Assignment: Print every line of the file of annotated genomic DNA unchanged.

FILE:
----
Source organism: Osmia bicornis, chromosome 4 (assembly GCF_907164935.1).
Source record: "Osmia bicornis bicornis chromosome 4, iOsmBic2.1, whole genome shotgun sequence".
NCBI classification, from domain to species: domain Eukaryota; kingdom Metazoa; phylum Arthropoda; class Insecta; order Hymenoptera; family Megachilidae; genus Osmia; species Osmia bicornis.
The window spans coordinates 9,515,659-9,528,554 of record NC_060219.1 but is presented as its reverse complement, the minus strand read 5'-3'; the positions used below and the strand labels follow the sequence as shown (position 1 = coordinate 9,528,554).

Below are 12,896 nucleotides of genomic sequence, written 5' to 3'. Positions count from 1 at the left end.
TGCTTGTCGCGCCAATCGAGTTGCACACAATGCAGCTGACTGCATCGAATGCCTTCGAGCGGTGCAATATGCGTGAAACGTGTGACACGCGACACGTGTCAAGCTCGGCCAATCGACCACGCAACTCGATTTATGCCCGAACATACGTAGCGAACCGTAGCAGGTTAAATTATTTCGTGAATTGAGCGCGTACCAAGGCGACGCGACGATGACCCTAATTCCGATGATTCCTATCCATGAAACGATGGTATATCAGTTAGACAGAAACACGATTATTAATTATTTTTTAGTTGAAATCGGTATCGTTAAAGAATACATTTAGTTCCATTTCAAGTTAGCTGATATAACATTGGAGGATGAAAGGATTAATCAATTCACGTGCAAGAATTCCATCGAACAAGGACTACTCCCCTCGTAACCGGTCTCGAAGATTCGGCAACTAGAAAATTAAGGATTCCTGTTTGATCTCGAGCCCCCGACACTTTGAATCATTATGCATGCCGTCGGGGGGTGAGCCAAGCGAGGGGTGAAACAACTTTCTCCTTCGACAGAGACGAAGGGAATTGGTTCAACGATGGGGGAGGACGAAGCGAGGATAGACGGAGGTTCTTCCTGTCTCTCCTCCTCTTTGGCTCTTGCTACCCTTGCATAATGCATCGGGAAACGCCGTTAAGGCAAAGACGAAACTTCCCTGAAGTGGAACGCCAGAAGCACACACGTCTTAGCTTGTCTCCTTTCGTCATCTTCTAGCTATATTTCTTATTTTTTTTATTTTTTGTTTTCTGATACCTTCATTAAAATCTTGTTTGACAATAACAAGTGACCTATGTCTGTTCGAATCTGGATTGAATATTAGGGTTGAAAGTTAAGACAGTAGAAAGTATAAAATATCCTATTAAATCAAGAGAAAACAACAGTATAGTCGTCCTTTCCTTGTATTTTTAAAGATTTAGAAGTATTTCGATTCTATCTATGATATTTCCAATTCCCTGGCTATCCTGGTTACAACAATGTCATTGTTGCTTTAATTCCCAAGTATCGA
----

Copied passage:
Source organism: Osmia bicornis, chromosome 4 (assembly GCF_907164935.1).
Source record: "Osmia bicornis bicornis chromosome 4, iOsmBic2.1, whole genome shotgun sequence".
NCBI classification, from domain to species: domain Eukaryota; kingdom Metazoa; phylum Arthropoda; class Insecta; order Hymenoptera; family Megachilidae; genus Osmia; species Osmia bicornis.
The window spans coordinates 9,515,659-9,528,554 of record NC_060219.1 but is presented as its reverse complement, the minus strand read 5'-3'; the positions used below and the strand labels follow the sequence as shown (position 1 = coordinate 9,528,554).

Below are 12,896 nucleotides of genomic sequence, written 5' to 3'. Positions count from 1 at the left end.
TGCTTGTCGCGCCAATCGAGTTGCACACAATGCAGCTGACTGCATCGAATGCCTTCGAGCGGTGCAATATGCGTGAAACGTGTGACACGCGACACGTGTCAAGCTCGGCCAATCGACCACGCAACTCGATTTATGCCCGAACATACGTAGCGAACCGTAGCAGGTTAAATTATTTCGTGAATTGAGCGCGTACCAAGGCGACGCGACGATGACCCTAATTCCGATGATTCCTATCCATGAAACGATGGTATATCAGTTAGACAGAAACACGATTATTAATTATTTTTTAGTTGAAATCGGTATCGTTAAAGAATACATTTAGTTCCATTTCAAGTTAGCTGATATAACATTGGAGGATGAAAGGATTAATCAATTCACGTGCAAGAATTCCATCGAACAAGGACTACTCCCCTCGTAACCGGTCTCGAAGATTCGGCAACTAGAAAATTAAGGATTCCTGTTTGATCTCGAGCCCCCGACACTTTGAATCATTATGCATGCCGTCGGGGGGTGAGCCAAGCGAGGGGTGAAACAACTTTCTCCTTCGACAGAGACGAAGGGAATTGGTTCAACGATGGGGGAGGACGAAGCGAGGATAGACGGAGGTTCTTCCTGTCTCTCCTCCTCTTTGGCTCTTGCTACCCTTGCATAATGCATCGGGAAACGCCGTTAAGGCAAAGACGAAACTTCCCTGAAGTGGAACGCCAGAAGCACACACGTCTTAGCTTGTCTCCTTTCGTCATCTTCTAGCTATATTTCTTATTTTTTTTATTTTTTGTTTTCTGATACCTTCATTAAAATCTTGTTTGACAATAACAAGTGACCTATGTCTGTTCGAATCTGGATTGAATATTAGGGTTGAAAGTTAAGACAGTAGAAAGTATAAAATATCCTATTAAATCAAGAGAAAACAACAGTATAGTCGTCCTTTCCTTGTATTTTTAAAGATTTAGAAGTATTTCGATTCTATCTATGATATTTCCAATTCCCTGGCTATCCTGGTTACAACAATGTCATTGTTGCTTTAATTCCCAAGTATCGA